For the final part of her time as Young Writer in Residence at Whitechapel Gallery, Gabrielle Fullam shares two new pieces of work.

We, being so young, and lost, (part one)

We, being so young, and lost, 

Do not need to find bright signs

And wonder, it comes easily in rhymes 

Head back, smile wide, arms uncrossed

The sun can drive and our room can be littered in fruit fly

Small fry, blink of an eye, no need to write about you and I. 

Keep your stones in your pocket 

And your heart in your chest. 

It used to be so full, but now 

These streets are just so wide. 

Furious feather bed light 

It changed. 

Back sad attractive, curling. 

People in concussion.


Pull something poetic (clear, beautiful, meaningful) together from your thoughts (incoherent, unsure, uncertain, unaware)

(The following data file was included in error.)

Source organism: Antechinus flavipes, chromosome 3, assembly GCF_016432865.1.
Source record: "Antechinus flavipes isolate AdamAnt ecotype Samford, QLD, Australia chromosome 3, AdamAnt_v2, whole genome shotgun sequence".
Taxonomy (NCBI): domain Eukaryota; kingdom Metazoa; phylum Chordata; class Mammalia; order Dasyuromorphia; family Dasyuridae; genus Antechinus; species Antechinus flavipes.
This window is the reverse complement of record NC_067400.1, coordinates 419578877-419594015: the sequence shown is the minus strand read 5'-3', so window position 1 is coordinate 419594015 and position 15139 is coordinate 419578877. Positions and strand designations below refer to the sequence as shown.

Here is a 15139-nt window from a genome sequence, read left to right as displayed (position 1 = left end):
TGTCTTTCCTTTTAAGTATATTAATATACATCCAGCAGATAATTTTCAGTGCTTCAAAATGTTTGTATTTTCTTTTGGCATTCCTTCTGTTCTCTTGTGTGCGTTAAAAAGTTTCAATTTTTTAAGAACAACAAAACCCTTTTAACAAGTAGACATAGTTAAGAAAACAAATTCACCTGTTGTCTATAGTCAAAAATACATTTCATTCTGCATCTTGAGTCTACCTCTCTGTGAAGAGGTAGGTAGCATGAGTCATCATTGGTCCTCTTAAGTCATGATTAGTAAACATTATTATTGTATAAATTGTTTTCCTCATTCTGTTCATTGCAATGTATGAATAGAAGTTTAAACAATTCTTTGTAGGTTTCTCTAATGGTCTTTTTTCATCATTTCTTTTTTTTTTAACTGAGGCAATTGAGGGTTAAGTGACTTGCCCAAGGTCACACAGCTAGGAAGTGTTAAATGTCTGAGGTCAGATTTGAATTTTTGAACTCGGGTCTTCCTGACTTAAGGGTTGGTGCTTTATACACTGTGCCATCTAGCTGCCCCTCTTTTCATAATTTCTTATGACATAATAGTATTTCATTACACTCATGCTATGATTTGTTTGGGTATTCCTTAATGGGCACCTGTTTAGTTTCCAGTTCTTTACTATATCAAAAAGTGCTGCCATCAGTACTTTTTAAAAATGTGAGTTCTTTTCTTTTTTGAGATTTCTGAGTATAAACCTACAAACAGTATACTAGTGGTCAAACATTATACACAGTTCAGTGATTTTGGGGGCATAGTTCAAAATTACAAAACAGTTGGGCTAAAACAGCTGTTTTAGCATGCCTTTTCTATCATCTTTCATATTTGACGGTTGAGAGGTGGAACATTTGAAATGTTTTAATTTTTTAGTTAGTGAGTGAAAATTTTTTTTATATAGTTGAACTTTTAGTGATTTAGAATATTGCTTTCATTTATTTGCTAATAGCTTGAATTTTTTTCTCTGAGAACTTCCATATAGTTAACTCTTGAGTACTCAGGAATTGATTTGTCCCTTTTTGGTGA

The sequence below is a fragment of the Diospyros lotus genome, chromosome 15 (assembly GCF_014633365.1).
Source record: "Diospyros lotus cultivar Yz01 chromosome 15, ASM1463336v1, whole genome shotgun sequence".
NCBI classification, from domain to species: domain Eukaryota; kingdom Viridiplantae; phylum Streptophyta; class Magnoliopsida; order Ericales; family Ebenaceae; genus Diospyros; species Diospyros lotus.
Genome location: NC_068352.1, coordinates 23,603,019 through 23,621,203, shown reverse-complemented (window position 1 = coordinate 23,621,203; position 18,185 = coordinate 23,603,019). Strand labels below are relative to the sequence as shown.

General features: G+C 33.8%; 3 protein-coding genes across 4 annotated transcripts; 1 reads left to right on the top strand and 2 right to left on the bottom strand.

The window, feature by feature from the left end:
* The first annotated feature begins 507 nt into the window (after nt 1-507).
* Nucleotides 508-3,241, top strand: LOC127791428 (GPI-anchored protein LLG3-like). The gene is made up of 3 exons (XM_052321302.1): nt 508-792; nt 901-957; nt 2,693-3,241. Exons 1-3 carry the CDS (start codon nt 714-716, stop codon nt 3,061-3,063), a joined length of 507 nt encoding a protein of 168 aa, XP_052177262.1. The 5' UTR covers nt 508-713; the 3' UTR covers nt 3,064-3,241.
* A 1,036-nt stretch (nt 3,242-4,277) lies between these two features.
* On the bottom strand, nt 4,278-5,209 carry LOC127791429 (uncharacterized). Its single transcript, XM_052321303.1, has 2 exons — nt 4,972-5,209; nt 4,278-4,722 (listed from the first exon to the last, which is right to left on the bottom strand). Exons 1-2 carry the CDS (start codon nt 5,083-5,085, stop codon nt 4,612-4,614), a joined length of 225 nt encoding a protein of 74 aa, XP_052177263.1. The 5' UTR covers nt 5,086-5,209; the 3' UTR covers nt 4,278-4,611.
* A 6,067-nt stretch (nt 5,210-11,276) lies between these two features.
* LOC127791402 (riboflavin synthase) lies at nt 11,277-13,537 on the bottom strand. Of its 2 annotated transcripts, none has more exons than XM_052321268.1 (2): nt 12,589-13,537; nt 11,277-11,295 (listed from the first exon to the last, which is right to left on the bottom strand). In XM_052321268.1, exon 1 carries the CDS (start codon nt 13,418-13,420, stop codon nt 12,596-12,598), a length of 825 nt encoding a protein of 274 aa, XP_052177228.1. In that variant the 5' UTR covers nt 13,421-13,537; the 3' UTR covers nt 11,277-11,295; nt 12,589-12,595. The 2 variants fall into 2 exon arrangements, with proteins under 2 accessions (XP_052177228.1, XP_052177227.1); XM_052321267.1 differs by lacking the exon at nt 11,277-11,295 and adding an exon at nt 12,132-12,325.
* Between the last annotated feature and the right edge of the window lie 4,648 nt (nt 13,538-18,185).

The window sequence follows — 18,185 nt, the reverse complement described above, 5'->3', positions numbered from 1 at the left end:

I know we were meant to come together

I think we may be meant to come apart

At the seams; and they’ll call us fairweather

Friends. But if we can just take our hearts

To the drycleaners, to the resort, to the post office,

To the schoolyard, the the funfair, to the airport

There is no need to be cautious 

Of what has happened here. 

O – remember, our common foe 

Not that apathy, not that fear, but that all consuming anger

That I can sing high and sing low 

And take back to whitechapel and you bury in your planter

With strength I can face my mistakes 

And with fear, you can make yours. 


We, being so lost, and just still young (part two)

I am not a sonnet writer

I don’t bluster, don’t move, don’t wax, don’t wane, don’t pull  

I am no harmoniser. 


We look at this world of coloniser and liquidiser

And I can’t find anything in it that’s still full

So I can say; I am not a sonnet writer


Though sometimes we find fertiliser

Me and you and you giving me an earful

I am no harmoniser


But you are a beautiful scrutiniser

Of worlds, of numbskulls, of seagulls, my heart full

I declare; I am not a sonnet writer


I can’t parse that kind rhyme from our world

But we can assemble

Something else.

I am not a sonnet writer [I am a sonnet writers son]